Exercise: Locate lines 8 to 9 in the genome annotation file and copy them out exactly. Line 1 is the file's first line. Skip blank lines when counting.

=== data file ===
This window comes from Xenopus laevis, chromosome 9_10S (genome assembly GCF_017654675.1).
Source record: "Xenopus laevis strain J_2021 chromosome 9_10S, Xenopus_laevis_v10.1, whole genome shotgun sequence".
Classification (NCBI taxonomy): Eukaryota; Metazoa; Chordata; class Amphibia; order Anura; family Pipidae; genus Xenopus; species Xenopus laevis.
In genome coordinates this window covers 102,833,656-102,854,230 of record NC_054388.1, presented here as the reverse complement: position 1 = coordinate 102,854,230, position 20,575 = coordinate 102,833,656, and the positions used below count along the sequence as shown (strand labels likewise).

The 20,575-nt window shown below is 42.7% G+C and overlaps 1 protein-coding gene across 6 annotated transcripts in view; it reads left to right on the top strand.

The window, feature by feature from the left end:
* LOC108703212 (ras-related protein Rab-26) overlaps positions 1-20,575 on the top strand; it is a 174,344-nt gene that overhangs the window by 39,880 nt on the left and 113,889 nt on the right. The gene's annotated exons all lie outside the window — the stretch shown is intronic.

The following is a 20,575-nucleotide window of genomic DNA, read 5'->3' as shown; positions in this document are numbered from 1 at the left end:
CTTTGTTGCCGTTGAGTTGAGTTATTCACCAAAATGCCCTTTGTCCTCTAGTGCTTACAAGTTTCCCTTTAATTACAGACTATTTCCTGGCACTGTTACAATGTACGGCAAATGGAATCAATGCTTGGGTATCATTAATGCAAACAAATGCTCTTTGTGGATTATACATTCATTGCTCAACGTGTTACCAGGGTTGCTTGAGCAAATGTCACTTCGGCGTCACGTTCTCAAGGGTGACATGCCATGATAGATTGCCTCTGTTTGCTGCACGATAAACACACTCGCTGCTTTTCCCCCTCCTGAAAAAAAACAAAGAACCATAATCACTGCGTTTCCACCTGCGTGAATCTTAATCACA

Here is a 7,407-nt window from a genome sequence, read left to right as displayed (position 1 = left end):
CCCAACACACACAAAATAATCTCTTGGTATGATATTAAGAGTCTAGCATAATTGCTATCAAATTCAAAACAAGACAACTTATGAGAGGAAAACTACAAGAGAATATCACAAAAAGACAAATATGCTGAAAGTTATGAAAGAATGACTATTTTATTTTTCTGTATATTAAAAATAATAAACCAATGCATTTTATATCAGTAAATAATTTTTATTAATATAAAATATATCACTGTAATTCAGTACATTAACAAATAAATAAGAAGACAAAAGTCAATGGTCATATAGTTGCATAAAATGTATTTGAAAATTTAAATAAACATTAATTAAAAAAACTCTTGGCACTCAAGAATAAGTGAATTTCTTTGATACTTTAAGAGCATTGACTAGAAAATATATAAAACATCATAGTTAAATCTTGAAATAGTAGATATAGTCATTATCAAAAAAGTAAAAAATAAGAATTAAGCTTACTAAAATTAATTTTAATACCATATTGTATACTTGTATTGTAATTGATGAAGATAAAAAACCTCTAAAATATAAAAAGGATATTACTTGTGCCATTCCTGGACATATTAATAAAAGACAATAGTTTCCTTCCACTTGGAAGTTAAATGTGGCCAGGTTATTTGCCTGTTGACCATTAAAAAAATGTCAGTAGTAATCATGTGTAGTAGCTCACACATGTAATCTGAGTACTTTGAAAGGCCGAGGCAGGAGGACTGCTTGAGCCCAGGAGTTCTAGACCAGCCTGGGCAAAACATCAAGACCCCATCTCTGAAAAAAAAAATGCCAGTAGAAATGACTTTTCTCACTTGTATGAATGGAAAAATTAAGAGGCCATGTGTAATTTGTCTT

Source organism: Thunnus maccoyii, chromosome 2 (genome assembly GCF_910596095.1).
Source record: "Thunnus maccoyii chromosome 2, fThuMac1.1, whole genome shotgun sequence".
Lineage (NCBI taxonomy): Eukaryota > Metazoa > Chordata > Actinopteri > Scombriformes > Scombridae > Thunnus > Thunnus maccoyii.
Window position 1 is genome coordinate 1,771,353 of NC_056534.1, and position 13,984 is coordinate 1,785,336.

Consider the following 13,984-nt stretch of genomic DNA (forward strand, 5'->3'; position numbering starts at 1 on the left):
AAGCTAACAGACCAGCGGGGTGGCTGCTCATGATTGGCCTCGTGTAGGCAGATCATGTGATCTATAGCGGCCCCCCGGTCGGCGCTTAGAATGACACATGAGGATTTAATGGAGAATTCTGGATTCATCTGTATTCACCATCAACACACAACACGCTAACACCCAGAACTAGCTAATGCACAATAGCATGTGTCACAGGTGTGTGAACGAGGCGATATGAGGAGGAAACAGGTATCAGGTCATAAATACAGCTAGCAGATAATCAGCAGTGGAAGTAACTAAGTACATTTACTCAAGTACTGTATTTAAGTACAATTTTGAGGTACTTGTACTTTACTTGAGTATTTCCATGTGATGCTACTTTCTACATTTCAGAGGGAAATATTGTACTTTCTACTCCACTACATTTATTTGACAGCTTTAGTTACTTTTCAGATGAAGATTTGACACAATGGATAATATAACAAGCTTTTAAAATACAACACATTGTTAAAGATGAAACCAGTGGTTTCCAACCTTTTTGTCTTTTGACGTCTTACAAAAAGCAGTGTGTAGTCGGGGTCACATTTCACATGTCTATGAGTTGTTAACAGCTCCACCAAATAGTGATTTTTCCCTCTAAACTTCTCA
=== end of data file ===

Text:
The following is a 20,575-nucleotide window of genomic DNA, read 5'->3' as shown; positions in this document are numbered from 1 at the left end:
CTTTGTTGCCGTTGAGTTGAGTTATTCACCAAAATGCCCTTTGTCCTCTAGTGCTTACAAGTTTCCCTTTAATTACAGACTATTTCCTGGCACTGTTACAATGTACGGCAAATGGAATCAATGCTTGGGTATCATTAATGCAAACAAATGCTCTTTGTGGATTATACATTCATTGCTCAACGTGTTACCAGGGTTGCTTGAGCAAATGTCACTTCGGCGTCACGTTCTCAAGGGTGACATGCCATGATAGATTGCCTCTGTTTGCTGCACGATAAACACACTCGCTGCTTTTCCCCCTCCTGAAAAAAAACAAAGAACCATAATCACTGCGTTTCCACCTGCGTGAATCTTAATCACA